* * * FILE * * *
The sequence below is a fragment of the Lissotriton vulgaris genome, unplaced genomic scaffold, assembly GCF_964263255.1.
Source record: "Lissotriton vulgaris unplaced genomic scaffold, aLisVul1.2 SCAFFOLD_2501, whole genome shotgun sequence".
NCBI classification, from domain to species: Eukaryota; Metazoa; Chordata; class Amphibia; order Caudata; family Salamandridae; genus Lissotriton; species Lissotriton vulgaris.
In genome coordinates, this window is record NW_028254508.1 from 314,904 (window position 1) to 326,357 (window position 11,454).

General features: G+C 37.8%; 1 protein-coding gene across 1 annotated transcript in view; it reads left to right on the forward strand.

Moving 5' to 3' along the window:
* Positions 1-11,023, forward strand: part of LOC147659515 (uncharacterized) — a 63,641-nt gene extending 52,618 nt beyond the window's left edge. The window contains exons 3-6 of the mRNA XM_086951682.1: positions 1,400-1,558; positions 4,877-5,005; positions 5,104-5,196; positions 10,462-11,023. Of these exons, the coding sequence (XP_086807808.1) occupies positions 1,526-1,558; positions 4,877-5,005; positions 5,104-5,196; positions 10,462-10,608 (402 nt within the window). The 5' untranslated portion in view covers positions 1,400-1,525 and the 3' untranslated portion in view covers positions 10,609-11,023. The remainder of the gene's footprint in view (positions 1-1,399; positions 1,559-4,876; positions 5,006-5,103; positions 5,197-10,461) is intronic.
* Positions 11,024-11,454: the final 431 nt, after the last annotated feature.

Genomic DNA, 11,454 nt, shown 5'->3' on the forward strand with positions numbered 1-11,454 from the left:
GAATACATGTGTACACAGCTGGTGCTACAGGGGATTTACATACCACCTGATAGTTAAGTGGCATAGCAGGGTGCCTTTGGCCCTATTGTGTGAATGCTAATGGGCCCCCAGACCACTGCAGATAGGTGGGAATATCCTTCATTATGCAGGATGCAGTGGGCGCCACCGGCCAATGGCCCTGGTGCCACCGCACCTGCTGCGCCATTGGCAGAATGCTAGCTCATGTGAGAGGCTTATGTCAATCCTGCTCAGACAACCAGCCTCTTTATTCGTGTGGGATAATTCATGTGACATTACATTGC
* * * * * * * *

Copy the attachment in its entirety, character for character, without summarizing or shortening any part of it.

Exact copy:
The sequence below is a fragment of the Lissotriton vulgaris genome, unplaced genomic scaffold, assembly GCF_964263255.1.
Source record: "Lissotriton vulgaris unplaced genomic scaffold, aLisVul1.2 SCAFFOLD_2501, whole genome shotgun sequence".
NCBI classification, from domain to species: Eukaryota; Metazoa; Chordata; class Amphibia; order Caudata; family Salamandridae; genus Lissotriton; species Lissotriton vulgaris.
In genome coordinates, this window is record NW_028254508.1 from 314,904 (window position 1) to 326,357 (window position 11,454).

General features: G+C 37.8%; 1 protein-coding gene across 1 annotated transcript in view; it reads left to right on the forward strand.

Moving 5' to 3' along the window:
* Positions 1-11,023, forward strand: part of LOC147659515 (uncharacterized) — a 63,641-nt gene extending 52,618 nt beyond the window's left edge. The window contains exons 3-6 of the mRNA XM_086951682.1: positions 1,400-1,558; positions 4,877-5,005; positions 5,104-5,196; positions 10,462-11,023. Of these exons, the coding sequence (XP_086807808.1) occupies positions 1,526-1,558; positions 4,877-5,005; positions 5,104-5,196; positions 10,462-10,608 (402 nt within the window). The 5' untranslated portion in view covers positions 1,400-1,525 and the 3' untranslated portion in view covers positions 10,609-11,023. The remainder of the gene's footprint in view (positions 1-1,399; positions 1,559-4,876; positions 5,006-5,103; positions 5,197-10,461) is intronic.
* Positions 11,024-11,454: the final 431 nt, after the last annotated feature.

Genomic DNA, 11,454 nt, shown 5'->3' on the forward strand with positions numbered 1-11,454 from the left:
GAATACATGTGTACACAGCTGGTGCTACAGGGGATTTACATACCACCTGATAGTTAAGTGGCATAGCAGGGTGCCTTTGGCCCTATTGTGTGAATGCTAATGGGCCCCCAGACCACTGCAGATAGGTGGGAATATCCTTCATTATGCAGGATGCAGTGGGCGCCACCGGCCAATGGCCCTGGTGCCACCGCACCTGCTGCGCCATTGGCAGAATGCTAGCTCATGTGAGAGGCTTATGTCAATCCTGCTCAGACAACCAGCCTCTTTATTCGTGTGGGATAATTCATGTGACATTACATTGC